For someone with plenty of front-wheel drive racing experience, the appeal of TCRs is undeniable. They look like proper touring cars, are homologated for global competition, and based around a two-liter turbo engine formula.
To say the least, I was thrilled when Compass Racing team principal Karl Thomson invited me for some seat time in one of their new Audis at Canadian Tire Motorsport Park.
Like most modern, production-based race cars, you sit on the floor, and further back in the chassis than the road car seat, and visibility is a secondary consideration. That seating position is more for safety and weight distribution, and Audi Sport has done a bit more clever work on this front.
Since there’s no driveshaft running down the center of this RS 3, they’ve cut away some of the floorpan and moved the driver’s seat inboard. It’s a cool trick that my team also did on some previous front drive race car builds.
There’s also a clever safety hatch in the roof.
As I was getting suited up, I asked Pierre Kleinubing, touring car legend and driver of the No. 75 Audi, about his bewinged racer.
He said to keep the nose up on turn in so that the air flows under the car.
That’s especially important at this track where you’re turning into nearly every corner at CTMP with a good bit of speed and also means my typical front wheel drive driving style of brake late, turn it in, come off the brake, and stomp on the throttle wasn’t going to work.
I also asked Kleinubing about the balance of the Audi, whether it’s set up to be loose like a typical front wheel drive and, to my surprise, he told me that it’s pretty benign.
He said that I shouldn’t expect any of that wild, loose handling I’m used to with my past front drive race cars.
I’m sure the surprised look on my face said it all and, if that’s really the case, then Audi Sport has worked some real magic here.
Inside the race car, the pedal box is a two pedal setup and the steering wheel is a standard OMP race wheel, it’s actually round, with a set of buttons in the center.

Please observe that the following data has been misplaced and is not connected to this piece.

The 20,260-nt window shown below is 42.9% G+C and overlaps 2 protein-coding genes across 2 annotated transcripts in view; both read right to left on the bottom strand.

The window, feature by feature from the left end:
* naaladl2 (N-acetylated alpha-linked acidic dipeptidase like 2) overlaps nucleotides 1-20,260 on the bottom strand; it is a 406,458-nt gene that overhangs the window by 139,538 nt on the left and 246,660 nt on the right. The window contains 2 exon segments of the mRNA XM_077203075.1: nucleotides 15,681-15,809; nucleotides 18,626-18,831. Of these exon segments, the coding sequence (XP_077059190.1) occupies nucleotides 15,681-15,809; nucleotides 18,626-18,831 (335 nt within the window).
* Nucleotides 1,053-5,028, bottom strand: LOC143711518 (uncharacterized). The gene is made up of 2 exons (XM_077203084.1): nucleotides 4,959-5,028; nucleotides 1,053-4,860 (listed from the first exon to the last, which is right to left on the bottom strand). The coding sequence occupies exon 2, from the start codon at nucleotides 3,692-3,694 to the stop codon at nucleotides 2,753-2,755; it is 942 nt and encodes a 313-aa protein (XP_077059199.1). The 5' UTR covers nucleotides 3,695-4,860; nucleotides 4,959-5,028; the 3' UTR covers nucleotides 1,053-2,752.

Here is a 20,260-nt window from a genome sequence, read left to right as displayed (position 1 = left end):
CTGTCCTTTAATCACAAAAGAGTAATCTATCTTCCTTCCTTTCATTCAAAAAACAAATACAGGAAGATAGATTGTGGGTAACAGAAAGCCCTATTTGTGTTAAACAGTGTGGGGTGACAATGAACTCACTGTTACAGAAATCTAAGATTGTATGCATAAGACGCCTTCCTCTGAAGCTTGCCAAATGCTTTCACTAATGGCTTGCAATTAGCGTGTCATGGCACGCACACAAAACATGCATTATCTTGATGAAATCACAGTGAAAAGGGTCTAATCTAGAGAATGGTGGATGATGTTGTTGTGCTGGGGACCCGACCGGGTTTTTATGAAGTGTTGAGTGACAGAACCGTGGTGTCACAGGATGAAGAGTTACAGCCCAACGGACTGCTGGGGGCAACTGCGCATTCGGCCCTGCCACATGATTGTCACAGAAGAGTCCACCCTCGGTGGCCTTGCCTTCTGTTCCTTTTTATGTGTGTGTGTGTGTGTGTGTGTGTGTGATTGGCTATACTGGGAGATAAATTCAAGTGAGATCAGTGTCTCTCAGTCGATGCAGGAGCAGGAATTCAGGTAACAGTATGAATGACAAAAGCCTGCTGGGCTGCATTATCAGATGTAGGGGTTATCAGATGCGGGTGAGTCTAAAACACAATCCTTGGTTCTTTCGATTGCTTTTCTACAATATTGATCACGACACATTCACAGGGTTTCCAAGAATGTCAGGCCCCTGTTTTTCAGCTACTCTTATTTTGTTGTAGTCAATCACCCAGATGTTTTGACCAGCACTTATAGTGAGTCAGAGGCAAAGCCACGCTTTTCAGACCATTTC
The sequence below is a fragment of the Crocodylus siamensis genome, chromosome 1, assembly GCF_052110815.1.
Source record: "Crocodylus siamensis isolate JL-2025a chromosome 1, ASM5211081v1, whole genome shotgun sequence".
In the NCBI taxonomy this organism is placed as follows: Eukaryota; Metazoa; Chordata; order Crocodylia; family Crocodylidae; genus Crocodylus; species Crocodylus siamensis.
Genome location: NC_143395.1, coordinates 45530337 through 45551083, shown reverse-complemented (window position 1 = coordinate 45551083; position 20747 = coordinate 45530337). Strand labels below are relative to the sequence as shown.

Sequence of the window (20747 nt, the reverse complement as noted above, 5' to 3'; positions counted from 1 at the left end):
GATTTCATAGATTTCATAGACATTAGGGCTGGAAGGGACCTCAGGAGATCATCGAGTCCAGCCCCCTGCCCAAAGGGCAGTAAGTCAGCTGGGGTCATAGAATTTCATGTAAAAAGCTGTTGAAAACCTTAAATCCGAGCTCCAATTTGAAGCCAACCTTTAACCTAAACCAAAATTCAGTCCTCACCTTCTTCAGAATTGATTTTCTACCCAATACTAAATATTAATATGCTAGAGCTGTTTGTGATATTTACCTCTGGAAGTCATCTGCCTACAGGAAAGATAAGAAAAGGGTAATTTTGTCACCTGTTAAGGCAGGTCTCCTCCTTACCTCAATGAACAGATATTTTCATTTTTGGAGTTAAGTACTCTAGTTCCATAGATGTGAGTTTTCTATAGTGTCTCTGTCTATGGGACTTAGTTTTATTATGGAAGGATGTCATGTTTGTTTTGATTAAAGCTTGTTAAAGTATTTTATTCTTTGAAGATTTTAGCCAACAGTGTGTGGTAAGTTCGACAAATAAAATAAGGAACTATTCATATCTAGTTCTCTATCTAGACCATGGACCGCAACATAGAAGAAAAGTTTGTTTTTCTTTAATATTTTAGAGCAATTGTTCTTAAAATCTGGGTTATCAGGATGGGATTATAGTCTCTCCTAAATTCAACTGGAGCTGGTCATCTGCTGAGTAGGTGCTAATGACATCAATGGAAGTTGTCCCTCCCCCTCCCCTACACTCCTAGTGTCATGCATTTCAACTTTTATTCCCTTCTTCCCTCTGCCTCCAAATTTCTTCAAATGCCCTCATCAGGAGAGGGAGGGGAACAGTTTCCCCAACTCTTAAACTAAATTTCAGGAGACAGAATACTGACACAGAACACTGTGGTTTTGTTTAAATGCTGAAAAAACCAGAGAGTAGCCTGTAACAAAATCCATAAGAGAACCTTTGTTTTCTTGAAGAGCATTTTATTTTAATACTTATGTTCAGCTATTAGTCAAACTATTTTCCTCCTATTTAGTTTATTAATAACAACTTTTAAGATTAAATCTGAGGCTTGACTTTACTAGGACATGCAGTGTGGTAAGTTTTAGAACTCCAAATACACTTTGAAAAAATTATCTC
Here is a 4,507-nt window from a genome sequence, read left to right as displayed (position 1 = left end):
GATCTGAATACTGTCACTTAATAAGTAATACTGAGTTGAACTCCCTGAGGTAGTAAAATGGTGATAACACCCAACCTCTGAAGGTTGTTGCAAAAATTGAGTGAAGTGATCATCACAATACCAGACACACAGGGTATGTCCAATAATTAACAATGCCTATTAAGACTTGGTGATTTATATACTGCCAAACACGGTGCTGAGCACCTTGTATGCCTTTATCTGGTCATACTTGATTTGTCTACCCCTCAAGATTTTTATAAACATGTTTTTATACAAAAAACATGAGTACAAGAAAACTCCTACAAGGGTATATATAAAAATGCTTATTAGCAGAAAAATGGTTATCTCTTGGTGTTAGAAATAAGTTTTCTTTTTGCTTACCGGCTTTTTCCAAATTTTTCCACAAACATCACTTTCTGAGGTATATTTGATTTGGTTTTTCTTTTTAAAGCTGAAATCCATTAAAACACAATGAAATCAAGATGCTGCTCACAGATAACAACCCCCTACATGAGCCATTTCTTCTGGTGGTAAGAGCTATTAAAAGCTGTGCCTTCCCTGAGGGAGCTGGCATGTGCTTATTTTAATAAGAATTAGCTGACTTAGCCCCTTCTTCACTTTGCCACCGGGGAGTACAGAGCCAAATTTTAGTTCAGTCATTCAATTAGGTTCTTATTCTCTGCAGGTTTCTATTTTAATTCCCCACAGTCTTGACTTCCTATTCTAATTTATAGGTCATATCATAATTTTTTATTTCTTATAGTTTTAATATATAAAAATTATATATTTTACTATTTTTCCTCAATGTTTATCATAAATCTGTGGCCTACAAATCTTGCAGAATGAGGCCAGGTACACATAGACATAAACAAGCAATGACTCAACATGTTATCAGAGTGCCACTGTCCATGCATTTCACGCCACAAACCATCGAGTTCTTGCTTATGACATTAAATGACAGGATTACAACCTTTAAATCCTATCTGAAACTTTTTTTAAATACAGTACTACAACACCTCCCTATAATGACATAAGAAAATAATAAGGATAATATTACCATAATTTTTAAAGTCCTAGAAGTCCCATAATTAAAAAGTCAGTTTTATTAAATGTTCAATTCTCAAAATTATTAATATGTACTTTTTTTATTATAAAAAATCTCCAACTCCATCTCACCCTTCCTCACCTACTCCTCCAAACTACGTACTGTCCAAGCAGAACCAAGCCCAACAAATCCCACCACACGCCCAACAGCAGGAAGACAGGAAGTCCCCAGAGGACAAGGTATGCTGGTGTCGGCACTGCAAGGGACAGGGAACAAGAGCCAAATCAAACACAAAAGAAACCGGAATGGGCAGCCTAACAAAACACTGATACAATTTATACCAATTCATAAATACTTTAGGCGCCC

The shift paddles look and feel like they’re straight out of the RS 3 road car. The display is standard AiM unit and it’s simple and effective.
This IMSA Continental Tire SportsCar Challenge-spec Audi is fitted with a DSG transmission, but it’s also available with a sequential box.
The Continental slicks have massive grip and it’s the first time I’ve driven them. They’re very consistent and are very controllable when they break away, like I did on entry to Mosport’s famous Moss Corner.
The Audi TCR, though, is so accommodating that it gives you a huge amount of confidence to push harder and harder.
With its wide track and the Continental slicks, it turns in immediately and the steering is exceptionally precise. And it’s very stable, particularly around CTMP’s famous high speed corners. Control weights are light and over a long stint, this Audi isn’t going to beat you up.
What I love about this Audi is that it’s a very well behaved front driver.
Like Pierre told me, it doesn’t require a loose setup, which is the very opposite of every fast front wheel driver race car I’ve driven before.
It’s the sort of car that encourages you to explore its limits, and although I know I took big chunks of time out of each subsequent lap, I was having such a good time, that I didn’t even bother checking lap times.
Perhaps I didn’t want to know, but one thing’s for certain: Compass Racing didn’t immediately send me a contract afterwards.
Still, after years of racing front-wheel drive race cars with balance akin to the proverbial knife edge, the Audi RS 3 LMS TCR surprised me with its pussy cat dynamics.
The brilliant looks and massive easy-to-drive factor undoubtedly enhances the appeal of this category to racers everywhere and I’m already plotting to find my way behind the wheel of another TCR race car.